But I’m not battling spinners only: the onslaught of cell phone use, and if it’s not that, it’s talking. And then I’m told I need to have them engage in ‘accountable talk.’ What if you were told that in chunks of 55 minutes you had to only have ‘accountable’ conversations? I can only imagine how awful book club would be if we couldn’t chat, catch up, talk about kids, food, work, and then spend some time talking about the current book. The thing is–truly–students rebel all the time against this daily structure. If they didn’t they would go nuts. They don’t want extrinsic token-economy fluff, they want time. 

As I plan out the next few weeks, I’m going to build that time in. And parents–if you’re reading this — consider instead of a spinner a little sketchbook or some books they can use when testing is over, or they have some time:

How to Be an Explorer of the World by Keri Smith

The Total Brain Workout by Marcel Danesi

Here’s your earworm du jour. You’re welcome.


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Staff Lounge Edition: Teacher Appreciation Week

Staff Lounge Honesty:


Teacher Appreciation Week is May 7-12: I thought it was this week and asked my students to write their favorite teacher, coach, counselor, mentor, etc. a poem last week, thinking it was this week, but…yeah. Typical. A few students immediately had someone in mind, but some didn’t, and that concerns me.

Some wanted to write about me, but the standard rule that they need to think about someone else. It was strange how many didn’t have a connection or relationship with an another adult in the building to say “thanks.”  Writing on demand is difficult, so maybe this extra week will give them the headspace to come up with someone. Maybe they just don’t know the other teachers in the building, for many reasons. We’re all kind of siloed this year, and with any luck and work that will change.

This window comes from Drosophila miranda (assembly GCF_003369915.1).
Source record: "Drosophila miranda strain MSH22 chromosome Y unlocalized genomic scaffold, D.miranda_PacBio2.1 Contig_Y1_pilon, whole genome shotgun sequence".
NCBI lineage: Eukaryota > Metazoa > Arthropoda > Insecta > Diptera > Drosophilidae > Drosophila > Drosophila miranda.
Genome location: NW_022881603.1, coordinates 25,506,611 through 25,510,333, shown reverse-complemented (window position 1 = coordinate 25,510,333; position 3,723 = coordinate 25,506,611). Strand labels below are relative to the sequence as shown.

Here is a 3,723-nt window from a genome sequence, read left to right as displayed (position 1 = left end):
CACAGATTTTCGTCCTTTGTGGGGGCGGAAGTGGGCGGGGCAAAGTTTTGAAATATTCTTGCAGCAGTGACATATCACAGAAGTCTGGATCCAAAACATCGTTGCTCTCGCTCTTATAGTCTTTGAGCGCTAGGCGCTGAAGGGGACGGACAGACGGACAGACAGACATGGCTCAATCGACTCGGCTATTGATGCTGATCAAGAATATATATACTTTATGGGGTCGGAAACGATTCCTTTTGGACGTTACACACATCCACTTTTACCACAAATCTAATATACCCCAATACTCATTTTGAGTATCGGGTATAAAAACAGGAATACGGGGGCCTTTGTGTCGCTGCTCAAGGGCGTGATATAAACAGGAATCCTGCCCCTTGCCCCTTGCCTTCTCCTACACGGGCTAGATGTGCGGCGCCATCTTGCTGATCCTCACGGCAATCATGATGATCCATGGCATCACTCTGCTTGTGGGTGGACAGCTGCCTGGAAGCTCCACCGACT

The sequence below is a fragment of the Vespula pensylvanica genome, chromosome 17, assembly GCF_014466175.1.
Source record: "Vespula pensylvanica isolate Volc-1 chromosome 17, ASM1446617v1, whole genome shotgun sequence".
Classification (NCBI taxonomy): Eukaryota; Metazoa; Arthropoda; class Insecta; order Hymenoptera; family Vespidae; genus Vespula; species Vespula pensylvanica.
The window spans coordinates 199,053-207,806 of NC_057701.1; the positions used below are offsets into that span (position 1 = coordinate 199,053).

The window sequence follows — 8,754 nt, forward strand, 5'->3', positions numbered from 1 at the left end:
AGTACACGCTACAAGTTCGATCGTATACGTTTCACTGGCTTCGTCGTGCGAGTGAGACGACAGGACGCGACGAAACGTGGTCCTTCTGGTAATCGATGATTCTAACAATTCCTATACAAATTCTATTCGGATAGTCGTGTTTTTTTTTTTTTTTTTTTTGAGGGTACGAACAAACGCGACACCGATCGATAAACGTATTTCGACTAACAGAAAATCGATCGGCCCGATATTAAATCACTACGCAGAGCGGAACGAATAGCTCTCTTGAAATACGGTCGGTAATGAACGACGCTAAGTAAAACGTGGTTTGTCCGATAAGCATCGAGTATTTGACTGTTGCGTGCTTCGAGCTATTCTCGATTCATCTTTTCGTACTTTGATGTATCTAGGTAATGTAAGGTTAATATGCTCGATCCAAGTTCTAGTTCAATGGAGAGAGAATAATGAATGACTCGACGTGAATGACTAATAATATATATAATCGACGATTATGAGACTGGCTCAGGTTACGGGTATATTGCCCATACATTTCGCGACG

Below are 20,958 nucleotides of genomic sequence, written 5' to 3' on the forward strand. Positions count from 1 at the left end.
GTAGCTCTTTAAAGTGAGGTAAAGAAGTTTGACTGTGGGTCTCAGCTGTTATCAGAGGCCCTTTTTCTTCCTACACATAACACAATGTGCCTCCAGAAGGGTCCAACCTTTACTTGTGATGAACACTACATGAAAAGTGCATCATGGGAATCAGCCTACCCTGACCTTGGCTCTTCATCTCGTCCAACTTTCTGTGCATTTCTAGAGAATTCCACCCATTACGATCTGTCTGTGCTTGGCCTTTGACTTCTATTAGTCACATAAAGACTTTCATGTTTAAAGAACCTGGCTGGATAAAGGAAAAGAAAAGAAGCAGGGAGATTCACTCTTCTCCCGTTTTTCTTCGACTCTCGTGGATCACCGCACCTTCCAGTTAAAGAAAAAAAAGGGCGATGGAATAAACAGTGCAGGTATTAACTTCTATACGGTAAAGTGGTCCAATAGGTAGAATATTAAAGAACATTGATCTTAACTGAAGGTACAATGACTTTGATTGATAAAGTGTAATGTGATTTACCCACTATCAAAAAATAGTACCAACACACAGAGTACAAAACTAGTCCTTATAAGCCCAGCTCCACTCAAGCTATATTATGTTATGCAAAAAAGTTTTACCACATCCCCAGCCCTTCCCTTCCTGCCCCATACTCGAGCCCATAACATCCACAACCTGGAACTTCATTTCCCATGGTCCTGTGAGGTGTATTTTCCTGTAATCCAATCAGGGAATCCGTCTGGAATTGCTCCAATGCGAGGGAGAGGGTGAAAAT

Here’s the thing: do we teachers do a good job of giving thanks to one another, especially if that colleague has been openly hostile? Do we show our colleagues the respect they deserve, even if personalities clash? Can we see beyond the petty disagreements, passive-aggressive communication, undermining behaviors for just one week to consider, “You know, I think you’re a jerk, but you are a good teacher and care about our students?”

My call to action is this: write your colleagues a letter, poem or haiku and tell them thanks — every last one. Find something good about their teaching style that helps kids. Aggressive colleagues are sometimes the best teachers. They don’t have time for small talk or niceties. I confess I have been thought of as that ‘aggressive colleague.’ It’s not my intention to scare a colleague or increase anxiety, in a colleague or myself. It is my intention to make a great environment for students, and I’ll focus on that.

Writing this post means I’ve outed myself, but heck, few people read this anyway. With deep sincerity: if you are reading this, you are an awesome teacher. Really. You have found your path to best serve students, and have the friendships you need. We all work too hard with heart, mind, and soul not to be respectful to one another.

And for the love of pencils, don’t buy them a chicken:


*Yes, keep these passive aggressive thoughts to yourself. Let the respect show only.